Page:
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Community protection for infants and young children in bushfire emergencies project

Babies and toddlers have unique needs and are vulnerable in disasters and emergencies such as bushfires.


Why is this project important?

Previous research has shown that Australia lacks proper planning for young children in emergencies. This means families faced with an emergency situation often struggle to get the support they need.

Project aims

ABA has responded to this lack of planning with the Community Protection for Infants and Young Children in Bushfire Emergencies Project. This project will:

  • develop an evidence base for planning for babies and young children in bushfires. 

  • increase community resilience to bushfires by ensuring the needs of babies and young children are met. 

  • support organisations and individuals to develop emergency plans for babies and young children. 

  • develop resources to support parents and emergency responders.

What is involved?

The project began in mid-2022 with research to gather the Black Summer Bushfire experiences of families with young children and the emergency responders who helped them. The research study was called the Babies and Young Children in the Black Summer (BiBS) Study. (See below for more information).

The implementation stage of the project is now well underway, with findings from the study being used to help community organisations and families in Eurobodalla Shire (NSW) to develop bushfire plans for babies and young children.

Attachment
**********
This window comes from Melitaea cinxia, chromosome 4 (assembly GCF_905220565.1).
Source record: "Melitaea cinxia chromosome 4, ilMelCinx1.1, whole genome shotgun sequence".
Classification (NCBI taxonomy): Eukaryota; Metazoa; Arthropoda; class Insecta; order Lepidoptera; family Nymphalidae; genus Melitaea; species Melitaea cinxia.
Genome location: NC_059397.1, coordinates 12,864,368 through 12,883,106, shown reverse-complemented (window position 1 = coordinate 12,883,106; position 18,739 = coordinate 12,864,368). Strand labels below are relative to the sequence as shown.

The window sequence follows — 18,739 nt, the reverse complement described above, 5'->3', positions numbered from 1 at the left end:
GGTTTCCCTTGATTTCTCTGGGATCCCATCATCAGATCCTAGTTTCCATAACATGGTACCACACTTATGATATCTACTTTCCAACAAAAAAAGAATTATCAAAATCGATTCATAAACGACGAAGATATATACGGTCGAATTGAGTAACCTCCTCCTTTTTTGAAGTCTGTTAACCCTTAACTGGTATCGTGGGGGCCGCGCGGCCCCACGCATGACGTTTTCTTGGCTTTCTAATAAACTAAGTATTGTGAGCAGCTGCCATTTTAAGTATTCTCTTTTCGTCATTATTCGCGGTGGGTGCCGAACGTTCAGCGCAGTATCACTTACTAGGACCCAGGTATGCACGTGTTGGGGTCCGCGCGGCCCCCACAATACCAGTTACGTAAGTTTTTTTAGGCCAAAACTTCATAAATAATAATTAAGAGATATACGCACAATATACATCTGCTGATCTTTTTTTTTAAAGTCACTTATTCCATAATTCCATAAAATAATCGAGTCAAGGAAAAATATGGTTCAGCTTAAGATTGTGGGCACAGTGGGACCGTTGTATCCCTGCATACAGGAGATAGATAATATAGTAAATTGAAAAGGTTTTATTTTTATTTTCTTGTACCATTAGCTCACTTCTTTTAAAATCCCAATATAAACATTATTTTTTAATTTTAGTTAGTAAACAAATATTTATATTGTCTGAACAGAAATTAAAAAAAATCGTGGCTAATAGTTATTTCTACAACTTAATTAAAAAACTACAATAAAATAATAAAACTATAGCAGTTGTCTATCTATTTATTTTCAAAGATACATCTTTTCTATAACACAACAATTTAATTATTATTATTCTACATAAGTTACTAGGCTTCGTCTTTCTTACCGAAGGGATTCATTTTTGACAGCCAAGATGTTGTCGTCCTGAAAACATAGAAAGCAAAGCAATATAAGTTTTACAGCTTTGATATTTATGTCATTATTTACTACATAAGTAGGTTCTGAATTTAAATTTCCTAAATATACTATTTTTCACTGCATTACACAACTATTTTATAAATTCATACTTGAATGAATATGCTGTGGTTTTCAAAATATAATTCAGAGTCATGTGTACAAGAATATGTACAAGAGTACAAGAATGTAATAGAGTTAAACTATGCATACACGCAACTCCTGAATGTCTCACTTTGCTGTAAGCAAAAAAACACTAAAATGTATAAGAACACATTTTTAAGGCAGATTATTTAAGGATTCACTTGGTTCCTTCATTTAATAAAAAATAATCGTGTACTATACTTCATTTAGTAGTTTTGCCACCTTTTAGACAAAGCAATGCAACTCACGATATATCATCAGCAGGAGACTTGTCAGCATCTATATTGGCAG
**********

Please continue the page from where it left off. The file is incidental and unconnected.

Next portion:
The knowledge gained and resources developed throughout the project will benefit families across Australia.

What have we learnt from the BiBS Study?

The experiences and views collected in the BiBS Study via a survey and interviews have now been analysed and a full report on the findings has been published.

The study found that the parents of babies and toddlers often had little time to evacuate, and that packing items for their children and themselves was difficult and caused delays. Parents also often evacuated without crucial items needed to care for their children (such as food or nappies).

Some pregnant women were delayed or prevented from evacuating because it was too dangerous, roads were cut, their advanced stage of pregnancy meant they could not drive, or they were already in labour. Those that were able to evacuate often did so later than they wanted to.

Evacuation centres could be difficult places for pregnant women and families with babies or toddlers, and even more so for mothers who evacuated alone with more than one child. They shared concerns about safety (due to strangers, pets and other hazards), cleanliness, unsafe sleep spaces, and the limited availability of resources such as toilets and hot water.

When asked what they would do differently, parents in the study said they would have an evacuation kit pre-packed for their child and would leave earlier. Those who could also said they would evacuate to a friend or family member's home, rather than an evacuation centre.


Our collection of resources for parents and anyone who supports families in emergencies or disasters is continually growing. Here you can download fact sheets, evacuation kit lists, project reports, social media templates and more.

Check back often to see what new resources we have created to support you in your role.

Interested in hearing more?

You can keep up to date with the latest news from the project on our Facebook and Instagram pages.


This project received grant funding from the Australian Government.

We also acknowledge the support of Western Sydney University during the Babies and Young Children in the Black Summer Study.

ABA research approval number 2022-05.

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